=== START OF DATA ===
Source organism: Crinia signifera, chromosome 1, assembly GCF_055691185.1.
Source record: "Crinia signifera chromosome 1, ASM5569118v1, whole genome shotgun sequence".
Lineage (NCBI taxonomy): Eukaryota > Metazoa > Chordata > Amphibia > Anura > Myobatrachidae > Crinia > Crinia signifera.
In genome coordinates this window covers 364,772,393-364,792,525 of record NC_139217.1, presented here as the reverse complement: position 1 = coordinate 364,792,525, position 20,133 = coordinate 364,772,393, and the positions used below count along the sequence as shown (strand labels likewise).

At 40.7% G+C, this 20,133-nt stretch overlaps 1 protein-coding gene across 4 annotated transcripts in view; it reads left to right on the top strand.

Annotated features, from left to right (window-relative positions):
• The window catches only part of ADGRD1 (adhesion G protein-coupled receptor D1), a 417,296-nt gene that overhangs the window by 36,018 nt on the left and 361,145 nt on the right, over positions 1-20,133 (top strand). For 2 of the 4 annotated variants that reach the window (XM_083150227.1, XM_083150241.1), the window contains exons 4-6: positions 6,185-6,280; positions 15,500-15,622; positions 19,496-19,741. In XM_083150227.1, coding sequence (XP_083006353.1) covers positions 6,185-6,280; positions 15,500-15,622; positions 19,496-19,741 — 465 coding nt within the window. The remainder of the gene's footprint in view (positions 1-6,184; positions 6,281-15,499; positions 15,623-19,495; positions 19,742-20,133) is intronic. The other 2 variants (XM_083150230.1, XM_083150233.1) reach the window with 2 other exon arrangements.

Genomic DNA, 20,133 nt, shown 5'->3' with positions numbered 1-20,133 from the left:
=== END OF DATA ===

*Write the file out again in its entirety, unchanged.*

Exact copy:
Source organism: Crinia signifera, chromosome 1, assembly GCF_055691185.1.
Source record: "Crinia signifera chromosome 1, ASM5569118v1, whole genome shotgun sequence".
Lineage (NCBI taxonomy): Eukaryota > Metazoa > Chordata > Amphibia > Anura > Myobatrachidae > Crinia > Crinia signifera.
In genome coordinates this window covers 364,772,393-364,792,525 of record NC_139217.1, presented here as the reverse complement: position 1 = coordinate 364,792,525, position 20,133 = coordinate 364,772,393, and the positions used below count along the sequence as shown (strand labels likewise).

At 40.7% G+C, this 20,133-nt stretch overlaps 1 protein-coding gene across 4 annotated transcripts in view; it reads left to right on the top strand.

Annotated features, from left to right (window-relative positions):
• The window catches only part of ADGRD1 (adhesion G protein-coupled receptor D1), a 417,296-nt gene that overhangs the window by 36,018 nt on the left and 361,145 nt on the right, over positions 1-20,133 (top strand). For 2 of the 4 annotated variants that reach the window (XM_083150227.1, XM_083150241.1), the window contains exons 4-6: positions 6,185-6,280; positions 15,500-15,622; positions 19,496-19,741. In XM_083150227.1, coding sequence (XP_083006353.1) covers positions 6,185-6,280; positions 15,500-15,622; positions 19,496-19,741 — 465 coding nt within the window. The remainder of the gene's footprint in view (positions 1-6,184; positions 6,281-15,499; positions 15,623-19,495; positions 19,742-20,133) is intronic. The other 2 variants (XM_083150230.1, XM_083150233.1) reach the window with 2 other exon arrangements.

Genomic DNA, 20,133 nt, shown 5'->3' with positions numbered 1-20,133 from the left: